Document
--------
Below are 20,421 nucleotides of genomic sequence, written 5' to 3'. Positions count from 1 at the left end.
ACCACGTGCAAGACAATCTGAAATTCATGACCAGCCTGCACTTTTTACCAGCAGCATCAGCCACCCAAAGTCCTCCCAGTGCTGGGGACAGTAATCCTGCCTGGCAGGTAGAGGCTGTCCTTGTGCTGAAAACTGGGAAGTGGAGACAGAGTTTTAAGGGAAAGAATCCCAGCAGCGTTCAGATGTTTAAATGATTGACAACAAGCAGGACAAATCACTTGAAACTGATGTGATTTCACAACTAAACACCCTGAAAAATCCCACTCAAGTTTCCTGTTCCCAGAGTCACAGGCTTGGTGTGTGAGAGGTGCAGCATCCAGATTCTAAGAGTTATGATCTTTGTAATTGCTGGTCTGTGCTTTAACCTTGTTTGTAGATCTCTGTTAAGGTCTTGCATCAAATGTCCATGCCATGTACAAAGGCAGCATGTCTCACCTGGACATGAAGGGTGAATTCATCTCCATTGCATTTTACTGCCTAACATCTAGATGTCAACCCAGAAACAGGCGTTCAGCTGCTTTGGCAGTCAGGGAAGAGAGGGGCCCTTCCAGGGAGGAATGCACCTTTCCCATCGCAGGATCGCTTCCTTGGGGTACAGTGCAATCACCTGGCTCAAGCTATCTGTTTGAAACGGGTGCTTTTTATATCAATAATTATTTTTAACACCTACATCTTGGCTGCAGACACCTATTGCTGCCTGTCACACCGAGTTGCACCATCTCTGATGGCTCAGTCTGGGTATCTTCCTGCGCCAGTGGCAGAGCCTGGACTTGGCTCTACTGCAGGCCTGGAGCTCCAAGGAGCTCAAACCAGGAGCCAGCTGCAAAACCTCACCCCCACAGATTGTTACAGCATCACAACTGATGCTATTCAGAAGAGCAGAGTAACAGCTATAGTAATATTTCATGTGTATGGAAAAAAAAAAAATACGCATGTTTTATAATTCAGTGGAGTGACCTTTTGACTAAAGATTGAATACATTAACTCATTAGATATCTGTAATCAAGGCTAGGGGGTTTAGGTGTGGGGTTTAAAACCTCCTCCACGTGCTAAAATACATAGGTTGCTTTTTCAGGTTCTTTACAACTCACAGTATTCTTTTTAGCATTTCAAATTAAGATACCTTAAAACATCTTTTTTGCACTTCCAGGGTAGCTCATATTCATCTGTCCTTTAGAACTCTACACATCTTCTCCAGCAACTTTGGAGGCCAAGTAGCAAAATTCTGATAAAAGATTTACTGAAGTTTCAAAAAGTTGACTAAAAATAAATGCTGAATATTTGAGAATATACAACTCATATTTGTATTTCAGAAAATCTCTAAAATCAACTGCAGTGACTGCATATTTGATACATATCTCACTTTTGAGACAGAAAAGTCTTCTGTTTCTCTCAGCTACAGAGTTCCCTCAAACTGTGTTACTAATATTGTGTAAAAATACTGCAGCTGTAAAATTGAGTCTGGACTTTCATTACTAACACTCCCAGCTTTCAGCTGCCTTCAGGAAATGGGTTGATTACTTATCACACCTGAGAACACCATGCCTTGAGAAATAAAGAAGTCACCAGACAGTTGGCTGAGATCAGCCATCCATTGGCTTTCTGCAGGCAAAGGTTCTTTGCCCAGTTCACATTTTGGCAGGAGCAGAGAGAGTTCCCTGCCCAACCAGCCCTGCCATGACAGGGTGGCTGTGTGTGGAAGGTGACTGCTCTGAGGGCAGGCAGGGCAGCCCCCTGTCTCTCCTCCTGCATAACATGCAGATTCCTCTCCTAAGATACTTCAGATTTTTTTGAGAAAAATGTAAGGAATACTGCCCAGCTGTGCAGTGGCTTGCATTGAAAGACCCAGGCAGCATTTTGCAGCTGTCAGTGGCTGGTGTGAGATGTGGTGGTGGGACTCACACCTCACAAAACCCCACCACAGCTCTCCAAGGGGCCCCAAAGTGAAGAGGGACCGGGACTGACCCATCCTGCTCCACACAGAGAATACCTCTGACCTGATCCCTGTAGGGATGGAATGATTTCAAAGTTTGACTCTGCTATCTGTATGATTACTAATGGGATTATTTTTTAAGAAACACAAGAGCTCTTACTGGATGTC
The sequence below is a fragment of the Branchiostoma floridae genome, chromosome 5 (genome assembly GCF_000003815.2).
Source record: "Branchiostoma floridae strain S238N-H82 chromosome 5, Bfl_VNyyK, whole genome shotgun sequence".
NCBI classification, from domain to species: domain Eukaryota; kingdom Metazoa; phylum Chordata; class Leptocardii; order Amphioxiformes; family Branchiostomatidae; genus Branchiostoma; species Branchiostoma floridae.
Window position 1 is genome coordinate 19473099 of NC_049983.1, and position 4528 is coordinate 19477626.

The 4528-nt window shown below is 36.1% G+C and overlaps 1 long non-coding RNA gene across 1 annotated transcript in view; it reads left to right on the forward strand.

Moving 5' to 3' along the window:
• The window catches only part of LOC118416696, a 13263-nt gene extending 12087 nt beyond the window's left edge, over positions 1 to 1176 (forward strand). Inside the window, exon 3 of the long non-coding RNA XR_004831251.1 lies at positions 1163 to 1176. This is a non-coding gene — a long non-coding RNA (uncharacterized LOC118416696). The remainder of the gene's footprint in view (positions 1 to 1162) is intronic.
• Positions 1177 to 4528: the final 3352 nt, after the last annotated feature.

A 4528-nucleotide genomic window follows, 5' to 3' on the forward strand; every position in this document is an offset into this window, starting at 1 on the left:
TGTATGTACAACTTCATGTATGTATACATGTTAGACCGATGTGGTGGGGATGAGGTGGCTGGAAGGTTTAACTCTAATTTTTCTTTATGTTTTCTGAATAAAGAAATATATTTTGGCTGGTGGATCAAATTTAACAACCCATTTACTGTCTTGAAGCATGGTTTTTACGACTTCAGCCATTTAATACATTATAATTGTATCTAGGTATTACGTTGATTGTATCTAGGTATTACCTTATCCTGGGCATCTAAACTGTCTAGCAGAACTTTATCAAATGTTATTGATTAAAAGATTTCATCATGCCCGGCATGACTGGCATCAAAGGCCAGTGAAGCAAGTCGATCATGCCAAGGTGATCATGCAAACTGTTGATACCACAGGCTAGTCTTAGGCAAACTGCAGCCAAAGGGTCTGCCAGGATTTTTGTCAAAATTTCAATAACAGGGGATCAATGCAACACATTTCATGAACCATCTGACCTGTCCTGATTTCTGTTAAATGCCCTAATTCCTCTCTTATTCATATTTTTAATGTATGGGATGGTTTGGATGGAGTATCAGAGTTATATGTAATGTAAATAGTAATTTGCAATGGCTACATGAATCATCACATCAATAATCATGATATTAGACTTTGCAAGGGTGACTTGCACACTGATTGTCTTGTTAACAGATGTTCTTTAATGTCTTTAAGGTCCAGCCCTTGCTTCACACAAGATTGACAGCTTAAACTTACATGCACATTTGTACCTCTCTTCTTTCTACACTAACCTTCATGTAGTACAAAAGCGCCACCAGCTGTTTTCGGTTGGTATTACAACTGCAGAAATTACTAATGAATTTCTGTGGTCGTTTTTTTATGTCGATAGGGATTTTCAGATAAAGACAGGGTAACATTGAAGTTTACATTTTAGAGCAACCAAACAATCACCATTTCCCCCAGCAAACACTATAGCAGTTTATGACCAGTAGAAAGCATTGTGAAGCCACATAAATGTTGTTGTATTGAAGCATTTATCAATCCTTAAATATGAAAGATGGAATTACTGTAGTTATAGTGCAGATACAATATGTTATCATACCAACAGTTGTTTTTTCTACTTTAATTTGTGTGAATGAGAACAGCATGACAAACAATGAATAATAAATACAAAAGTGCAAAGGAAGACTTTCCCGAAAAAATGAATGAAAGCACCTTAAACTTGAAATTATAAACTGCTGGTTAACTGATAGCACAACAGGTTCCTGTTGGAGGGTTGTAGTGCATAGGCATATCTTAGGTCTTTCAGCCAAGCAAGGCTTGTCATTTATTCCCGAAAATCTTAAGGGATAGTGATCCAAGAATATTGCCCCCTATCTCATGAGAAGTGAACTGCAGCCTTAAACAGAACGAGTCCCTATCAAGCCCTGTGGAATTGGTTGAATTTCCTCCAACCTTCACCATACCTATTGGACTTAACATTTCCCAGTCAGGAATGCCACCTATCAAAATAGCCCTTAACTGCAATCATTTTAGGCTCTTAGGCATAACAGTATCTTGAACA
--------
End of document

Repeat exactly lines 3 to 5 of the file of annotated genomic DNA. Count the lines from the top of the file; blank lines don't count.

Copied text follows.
The sequence below is a fragment of the Branchiostoma floridae genome, chromosome 5 (genome assembly GCF_000003815.2).
Source record: "Branchiostoma floridae strain S238N-H82 chromosome 5, Bfl_VNyyK, whole genome shotgun sequence".
NCBI classification, from domain to species: domain Eukaryota; kingdom Metazoa; phylum Chordata; class Leptocardii; order Amphioxiformes; family Branchiostomatidae; genus Branchiostoma; species Branchiostoma floridae.